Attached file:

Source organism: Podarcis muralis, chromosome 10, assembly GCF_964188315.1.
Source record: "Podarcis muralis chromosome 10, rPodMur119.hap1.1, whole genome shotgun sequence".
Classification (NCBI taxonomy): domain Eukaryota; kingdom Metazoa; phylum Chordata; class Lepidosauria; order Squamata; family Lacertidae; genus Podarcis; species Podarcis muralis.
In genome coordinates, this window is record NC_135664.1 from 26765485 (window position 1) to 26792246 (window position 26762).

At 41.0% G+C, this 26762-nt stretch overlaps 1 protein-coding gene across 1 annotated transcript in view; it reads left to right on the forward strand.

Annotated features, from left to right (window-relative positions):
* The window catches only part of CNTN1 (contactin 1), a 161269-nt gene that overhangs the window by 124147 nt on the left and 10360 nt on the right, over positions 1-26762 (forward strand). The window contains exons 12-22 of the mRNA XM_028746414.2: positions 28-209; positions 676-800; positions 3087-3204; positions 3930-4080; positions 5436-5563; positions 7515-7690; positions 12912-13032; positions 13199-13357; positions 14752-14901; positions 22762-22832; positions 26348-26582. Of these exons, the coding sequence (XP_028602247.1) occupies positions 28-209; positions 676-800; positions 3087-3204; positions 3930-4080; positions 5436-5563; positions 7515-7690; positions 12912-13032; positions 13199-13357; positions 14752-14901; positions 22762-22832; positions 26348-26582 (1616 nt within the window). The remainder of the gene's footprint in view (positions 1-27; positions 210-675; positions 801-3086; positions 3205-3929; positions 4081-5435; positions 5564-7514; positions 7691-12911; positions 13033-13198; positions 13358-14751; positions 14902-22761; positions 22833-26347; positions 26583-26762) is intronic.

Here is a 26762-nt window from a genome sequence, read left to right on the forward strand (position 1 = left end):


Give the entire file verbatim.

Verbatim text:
Source organism: Podarcis muralis, chromosome 10, assembly GCF_964188315.1.
Source record: "Podarcis muralis chromosome 10, rPodMur119.hap1.1, whole genome shotgun sequence".
Classification (NCBI taxonomy): domain Eukaryota; kingdom Metazoa; phylum Chordata; class Lepidosauria; order Squamata; family Lacertidae; genus Podarcis; species Podarcis muralis.
In genome coordinates, this window is record NC_135664.1 from 26765485 (window position 1) to 26792246 (window position 26762).

At 41.0% G+C, this 26762-nt stretch overlaps 1 protein-coding gene across 1 annotated transcript in view; it reads left to right on the forward strand.

Annotated features, from left to right (window-relative positions):
* The window catches only part of CNTN1 (contactin 1), a 161269-nt gene that overhangs the window by 124147 nt on the left and 10360 nt on the right, over positions 1-26762 (forward strand). The window contains exons 12-22 of the mRNA XM_028746414.2: positions 28-209; positions 676-800; positions 3087-3204; positions 3930-4080; positions 5436-5563; positions 7515-7690; positions 12912-13032; positions 13199-13357; positions 14752-14901; positions 22762-22832; positions 26348-26582. Of these exons, the coding sequence (XP_028602247.1) occupies positions 28-209; positions 676-800; positions 3087-3204; positions 3930-4080; positions 5436-5563; positions 7515-7690; positions 12912-13032; positions 13199-13357; positions 14752-14901; positions 22762-22832; positions 26348-26582 (1616 nt within the window). The remainder of the gene's footprint in view (positions 1-27; positions 210-675; positions 801-3086; positions 3205-3929; positions 4081-5435; positions 5564-7514; positions 7691-12911; positions 13033-13198; positions 13358-14751; positions 14902-22761; positions 22833-26347; positions 26583-26762) is intronic.

Here is a 26762-nt window from a genome sequence, read left to right on the forward strand (position 1 = left end):